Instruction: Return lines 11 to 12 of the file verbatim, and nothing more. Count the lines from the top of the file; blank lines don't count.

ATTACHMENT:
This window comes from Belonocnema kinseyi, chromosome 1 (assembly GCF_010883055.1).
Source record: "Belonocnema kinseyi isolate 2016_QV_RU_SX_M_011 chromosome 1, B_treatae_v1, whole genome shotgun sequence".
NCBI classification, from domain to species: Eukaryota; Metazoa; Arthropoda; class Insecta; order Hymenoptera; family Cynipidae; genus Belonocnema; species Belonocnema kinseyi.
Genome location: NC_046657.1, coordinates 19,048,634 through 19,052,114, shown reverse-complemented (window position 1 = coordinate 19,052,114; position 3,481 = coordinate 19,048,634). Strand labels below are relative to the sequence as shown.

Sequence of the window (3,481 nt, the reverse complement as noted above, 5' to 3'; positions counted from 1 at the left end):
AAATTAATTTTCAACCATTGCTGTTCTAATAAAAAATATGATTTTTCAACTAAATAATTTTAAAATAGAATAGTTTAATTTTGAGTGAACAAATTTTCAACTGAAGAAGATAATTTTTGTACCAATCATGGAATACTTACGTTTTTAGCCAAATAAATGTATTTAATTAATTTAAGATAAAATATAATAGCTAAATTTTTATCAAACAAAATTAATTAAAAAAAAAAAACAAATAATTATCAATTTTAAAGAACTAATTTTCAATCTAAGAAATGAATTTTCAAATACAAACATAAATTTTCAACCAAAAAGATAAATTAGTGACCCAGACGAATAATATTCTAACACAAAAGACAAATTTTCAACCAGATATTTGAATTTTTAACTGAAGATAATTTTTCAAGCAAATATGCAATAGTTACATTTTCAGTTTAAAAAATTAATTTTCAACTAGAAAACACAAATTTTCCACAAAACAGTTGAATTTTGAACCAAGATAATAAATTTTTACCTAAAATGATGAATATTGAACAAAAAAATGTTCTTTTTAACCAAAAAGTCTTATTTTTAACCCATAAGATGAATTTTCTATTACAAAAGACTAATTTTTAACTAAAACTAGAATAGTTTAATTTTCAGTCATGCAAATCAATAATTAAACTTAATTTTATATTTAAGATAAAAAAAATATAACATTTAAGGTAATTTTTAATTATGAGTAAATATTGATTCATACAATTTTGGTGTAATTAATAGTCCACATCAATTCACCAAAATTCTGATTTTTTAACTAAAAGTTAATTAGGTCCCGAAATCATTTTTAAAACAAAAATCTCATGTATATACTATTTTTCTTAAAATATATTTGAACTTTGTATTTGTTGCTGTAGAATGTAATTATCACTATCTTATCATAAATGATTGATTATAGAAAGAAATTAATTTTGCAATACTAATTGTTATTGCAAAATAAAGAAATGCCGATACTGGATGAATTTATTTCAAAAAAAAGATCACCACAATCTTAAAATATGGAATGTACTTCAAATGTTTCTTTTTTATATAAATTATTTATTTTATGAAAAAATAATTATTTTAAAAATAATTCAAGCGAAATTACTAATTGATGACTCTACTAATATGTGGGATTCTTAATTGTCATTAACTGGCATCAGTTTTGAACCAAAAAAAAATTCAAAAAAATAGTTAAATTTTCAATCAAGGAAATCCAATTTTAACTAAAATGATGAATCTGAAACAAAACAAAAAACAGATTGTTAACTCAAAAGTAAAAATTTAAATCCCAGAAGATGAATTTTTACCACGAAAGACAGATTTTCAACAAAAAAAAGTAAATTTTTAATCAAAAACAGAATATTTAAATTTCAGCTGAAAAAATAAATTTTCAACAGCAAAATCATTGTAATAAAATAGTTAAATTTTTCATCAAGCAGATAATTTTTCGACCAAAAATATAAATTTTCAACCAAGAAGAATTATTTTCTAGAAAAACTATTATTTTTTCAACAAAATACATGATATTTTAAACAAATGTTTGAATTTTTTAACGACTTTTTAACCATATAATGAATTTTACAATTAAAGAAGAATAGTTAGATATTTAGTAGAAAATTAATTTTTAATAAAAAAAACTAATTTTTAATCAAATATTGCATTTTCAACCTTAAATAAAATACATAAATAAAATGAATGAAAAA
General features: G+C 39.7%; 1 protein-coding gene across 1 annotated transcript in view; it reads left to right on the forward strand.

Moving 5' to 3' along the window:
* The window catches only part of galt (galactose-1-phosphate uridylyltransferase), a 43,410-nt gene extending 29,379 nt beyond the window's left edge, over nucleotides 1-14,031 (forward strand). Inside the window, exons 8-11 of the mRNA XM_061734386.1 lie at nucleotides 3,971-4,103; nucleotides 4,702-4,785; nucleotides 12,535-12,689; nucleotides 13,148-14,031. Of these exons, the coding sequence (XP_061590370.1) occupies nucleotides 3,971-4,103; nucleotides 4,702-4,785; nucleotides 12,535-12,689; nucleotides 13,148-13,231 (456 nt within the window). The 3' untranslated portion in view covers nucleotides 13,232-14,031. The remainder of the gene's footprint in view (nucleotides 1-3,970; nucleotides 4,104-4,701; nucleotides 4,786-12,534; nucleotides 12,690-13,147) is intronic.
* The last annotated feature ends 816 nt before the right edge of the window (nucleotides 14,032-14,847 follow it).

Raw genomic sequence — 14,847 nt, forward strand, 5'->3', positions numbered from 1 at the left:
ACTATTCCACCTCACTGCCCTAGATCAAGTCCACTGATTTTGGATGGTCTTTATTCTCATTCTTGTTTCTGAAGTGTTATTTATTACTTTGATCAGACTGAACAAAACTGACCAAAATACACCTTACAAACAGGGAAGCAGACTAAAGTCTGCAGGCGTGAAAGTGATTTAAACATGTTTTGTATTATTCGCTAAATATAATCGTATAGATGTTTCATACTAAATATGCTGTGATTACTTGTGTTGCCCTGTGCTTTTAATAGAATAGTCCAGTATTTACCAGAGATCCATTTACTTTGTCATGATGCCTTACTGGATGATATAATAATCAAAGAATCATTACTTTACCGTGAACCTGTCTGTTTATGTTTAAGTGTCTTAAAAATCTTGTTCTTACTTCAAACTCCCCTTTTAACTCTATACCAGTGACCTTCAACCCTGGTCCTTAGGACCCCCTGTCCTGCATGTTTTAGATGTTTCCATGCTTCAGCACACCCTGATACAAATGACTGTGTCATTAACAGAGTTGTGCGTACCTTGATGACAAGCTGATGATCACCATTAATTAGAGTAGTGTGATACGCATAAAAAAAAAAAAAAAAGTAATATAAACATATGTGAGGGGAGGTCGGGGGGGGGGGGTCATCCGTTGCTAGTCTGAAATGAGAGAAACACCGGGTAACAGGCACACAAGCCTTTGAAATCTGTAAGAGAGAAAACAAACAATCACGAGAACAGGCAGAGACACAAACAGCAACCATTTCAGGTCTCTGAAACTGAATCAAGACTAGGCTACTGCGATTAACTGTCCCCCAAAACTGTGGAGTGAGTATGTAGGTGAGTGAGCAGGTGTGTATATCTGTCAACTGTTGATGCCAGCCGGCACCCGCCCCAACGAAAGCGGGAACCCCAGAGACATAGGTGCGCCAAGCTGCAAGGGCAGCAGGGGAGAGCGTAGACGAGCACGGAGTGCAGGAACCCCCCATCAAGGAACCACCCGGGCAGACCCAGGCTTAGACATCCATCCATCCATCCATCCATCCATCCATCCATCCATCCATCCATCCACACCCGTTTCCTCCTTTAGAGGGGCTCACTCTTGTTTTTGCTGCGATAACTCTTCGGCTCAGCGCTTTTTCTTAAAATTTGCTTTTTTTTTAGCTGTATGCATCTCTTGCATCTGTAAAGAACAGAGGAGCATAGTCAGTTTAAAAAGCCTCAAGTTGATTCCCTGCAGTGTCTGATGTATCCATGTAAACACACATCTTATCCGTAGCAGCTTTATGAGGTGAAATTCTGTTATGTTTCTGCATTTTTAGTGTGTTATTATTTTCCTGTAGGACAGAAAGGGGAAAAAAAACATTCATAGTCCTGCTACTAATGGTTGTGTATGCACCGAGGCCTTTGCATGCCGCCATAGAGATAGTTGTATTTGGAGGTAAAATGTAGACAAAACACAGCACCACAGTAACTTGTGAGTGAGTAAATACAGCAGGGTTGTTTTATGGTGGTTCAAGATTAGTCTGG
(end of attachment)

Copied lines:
Raw genomic sequence — 14,847 nt, forward strand, 5'->3', positions numbered from 1 at the left:
ACTATTCCACCTCACTGCCCTAGATCAAGTCCACTGATTTTGGATGGTCTTTATTCTCATTCTTGTTTCTGAAGTGTTATTTATTACTTTGATCAGACTGAACAAAACTGACCAAAATACACCTTACAAACAGGGAAGCAGACTAAAGTCTGCAGGCGTGAAAGTGATTTAAACATGTTTTGTATTATTCGCTAAATATAATCGTATAGATGTTTCATACTAAATATGCTGTGATTACTTGTGTTGCCCTGTGCTTTTAATAGAATAGTCCAGTATTTACCAGAGATCCATTTACTTTGTCATGATGCCTTACTGGATGATATAATAATCAAAGAATCATTACTTTACCGTGAACCTGTCTGTTTATGTTTAAGTGTCTTAAAAATCTTGTTCTTACTTCAAACTCCCCTTTTAACTCTATACCAGTGACCTTCAACCCTGGTCCTTAGGACCCCCTGTCCTGCATGTTTTAGATGTTTCCATGCTTCAGCACACCCTGATACAAATGACTGTGTCATTAACAGAGTTGTGCGTACCTTGATGACAAGCTGATGATCACCATTAATTAGAGTAGTGTGATACGCATAAAAAAAAAAAAAAAAGTAATATAAACATATGTGAGGGGAGGTCGGGGGGGGGGGGTCATCCGTTGCTAGTCTGAAATGAGAGAAACACCGGGTAACAGGCACACAAGCCTTTGAAATCTGTAAGAGAGAAAACAAACAATCACGAGAACAGGCAGAGACACAAACAGCAACCATTTCAGGTCTCTGAAACTGAATCAAGACTAGGCTACTGCGATTAACTGTCCCCCAAAACTGTGGAGTGAGTATGTAGGTGAGTGAGCAGGTGTGTATATCTGTCAACTGTTGATGCCAGCCGGCACCCGCCCCAACGAAAGCGGGAACCCCAGAGACATAGGTGCGCCAAGCTGCAAGGGCAGCAGGGGAGAGCGTAGACGAGCACGGAGTGCAGGAACCCCCCATCAAGGAACCACCCGGGCAGACCCAGGCTTAGACATCCATCCATCCATCCATCCATCCATCCATCCATCCATCCATCCATCCACACCCGTTTCCTCCTTTAGAGGGGCTCACTCTTGTTTTTGCTGCGATAACTCTTCGGCTCAGCGCTTTTTCTTAAAATTTGCTTTTTTTTTAGCTGTATGCATCTCTTGCATCTGTAAAGAACAGAGGAGCATAGTCAGTTTAAAAAGCCTCAAGTTGATTCCCTGCAGTGTCTGATGTATCCATGTAAACACACATCTTATCCGTAGCAGCTTTATGAGGTGAAATTCTGTTATGTTTCTGCATTTTTAGTGTGTTATTATTTTCCTGTAGGACAGAAAGGGGAAAAAAAACATTCATAGTCCTGCTACTAATGGTTGTGTATGCACCGAGGCCTTTGCATGCCGCCATAGAGATAGTTGTATTTGGAGGTAAAATGTAGACAAAACACAGCACCACAGTAACTTGTGAGTGAGTAAATACAGCAGGGTTGTTTTATGGTGGTTCAAGATTAGTCTGG